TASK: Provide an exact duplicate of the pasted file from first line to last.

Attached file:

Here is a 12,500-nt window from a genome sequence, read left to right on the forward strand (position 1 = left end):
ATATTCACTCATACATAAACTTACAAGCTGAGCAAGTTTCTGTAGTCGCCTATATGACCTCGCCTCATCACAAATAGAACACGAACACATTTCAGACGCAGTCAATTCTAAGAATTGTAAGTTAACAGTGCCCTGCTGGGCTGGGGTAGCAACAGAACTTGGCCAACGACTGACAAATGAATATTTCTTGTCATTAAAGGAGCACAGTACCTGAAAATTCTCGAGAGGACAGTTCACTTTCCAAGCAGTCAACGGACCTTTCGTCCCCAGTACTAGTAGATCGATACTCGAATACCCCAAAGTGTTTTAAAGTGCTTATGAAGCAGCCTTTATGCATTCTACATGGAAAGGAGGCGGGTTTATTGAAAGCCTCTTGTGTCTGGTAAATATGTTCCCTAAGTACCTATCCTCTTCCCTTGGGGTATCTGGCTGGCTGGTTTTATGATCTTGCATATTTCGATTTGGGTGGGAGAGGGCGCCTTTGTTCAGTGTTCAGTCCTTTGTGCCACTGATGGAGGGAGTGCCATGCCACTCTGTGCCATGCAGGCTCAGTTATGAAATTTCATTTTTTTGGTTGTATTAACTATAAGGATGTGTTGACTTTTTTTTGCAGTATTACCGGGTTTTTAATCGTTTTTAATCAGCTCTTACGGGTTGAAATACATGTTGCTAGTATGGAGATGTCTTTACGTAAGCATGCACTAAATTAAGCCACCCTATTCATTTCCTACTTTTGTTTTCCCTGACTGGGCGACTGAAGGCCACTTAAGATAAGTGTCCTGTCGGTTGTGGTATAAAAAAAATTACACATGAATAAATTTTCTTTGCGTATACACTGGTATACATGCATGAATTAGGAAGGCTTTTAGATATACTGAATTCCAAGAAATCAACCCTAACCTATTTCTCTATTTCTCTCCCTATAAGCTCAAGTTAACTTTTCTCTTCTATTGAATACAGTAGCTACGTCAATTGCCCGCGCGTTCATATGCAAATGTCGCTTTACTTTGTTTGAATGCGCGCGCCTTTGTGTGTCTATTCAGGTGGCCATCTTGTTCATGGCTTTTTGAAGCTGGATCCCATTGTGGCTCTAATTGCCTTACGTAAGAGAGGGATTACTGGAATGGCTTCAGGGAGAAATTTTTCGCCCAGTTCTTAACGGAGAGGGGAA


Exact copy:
Here is a 12,500-nt window from a genome sequence, read left to right on the forward strand (position 1 = left end):
ATATTCACTCATACATAAACTTACAAGCTGAGCAAGTTTCTGTAGTCGCCTATATGACCTCGCCTCATCACAAATAGAACACGAACACATTTCAGACGCAGTCAATTCTAAGAATTGTAAGTTAACAGTGCCCTGCTGGGCTGGGGTAGCAACAGAACTTGGCCAACGACTGACAAATGAATATTTCTTGTCATTAAAGGAGCACAGTACCTGAAAATTCTCGAGAGGACAGTTCACTTTCCAAGCAGTCAACGGACCTTTCGTCCCCAGTACTAGTAGATCGATACTCGAATACCCCAAAGTGTTTTAAAGTGCTTATGAAGCAGCCTTTATGCATTCTACATGGAAAGGAGGCGGGTTTATTGAAAGCCTCTTGTGTCTGGTAAATATGTTCCCTAAGTACCTATCCTCTTCCCTTGGGGTATCTGGCTGGCTGGTTTTATGATCTTGCATATTTCGATTTGGGTGGGAGAGGGCGCCTTTGTTCAGTGTTCAGTCCTTTGTGCCACTGATGGAGGGAGTGCCATGCCACTCTGTGCCATGCAGGCTCAGTTATGAAATTTCATTTTTTTGGTTGTATTAACTATAAGGATGTGTTGACTTTTTTTTGCAGTATTACCGGGTTTTTAATCGTTTTTAATCAGCTCTTACGGGTTGAAATACATGTTGCTAGTATGGAGATGTCTTTACGTAAGCATGCACTAAATTAAGCCACCCTATTCATTTCCTACTTTTGTTTTCCCTGACTGGGCGACTGAAGGCCACTTAAGATAAGTGTCCTGTCGGTTGTGGTATAAAAAAAATTACACATGAATAAATTTTCTTTGCGTATACACTGGTATACATGCATGAATTAGGAAGGCTTTTAGATATACTGAATTCCAAGAAATCAACCCTAACCTATTTCTCTATTTCTCTCCCTATAAGCTCAAGTTAACTTTTCTCTTCTATTGAATACAGTAGCTACGTCAATTGCCCGCGCGTTCATATGCAAATGTCGCTTTACTTTGTTTGAATGCGCGCGCCTTTGTGTGTCTATTCAGGTGGCCATCTTGTTCATGGCTTTTTGAAGCTGGATCCCATTGTGGCTCTAATTGCCTTACGTAAGAGAGGGATTACTGGAATGGCTTCAGGGAGAAATTTTTCGCCCAGTTCTTAACGGAGAGGGGAA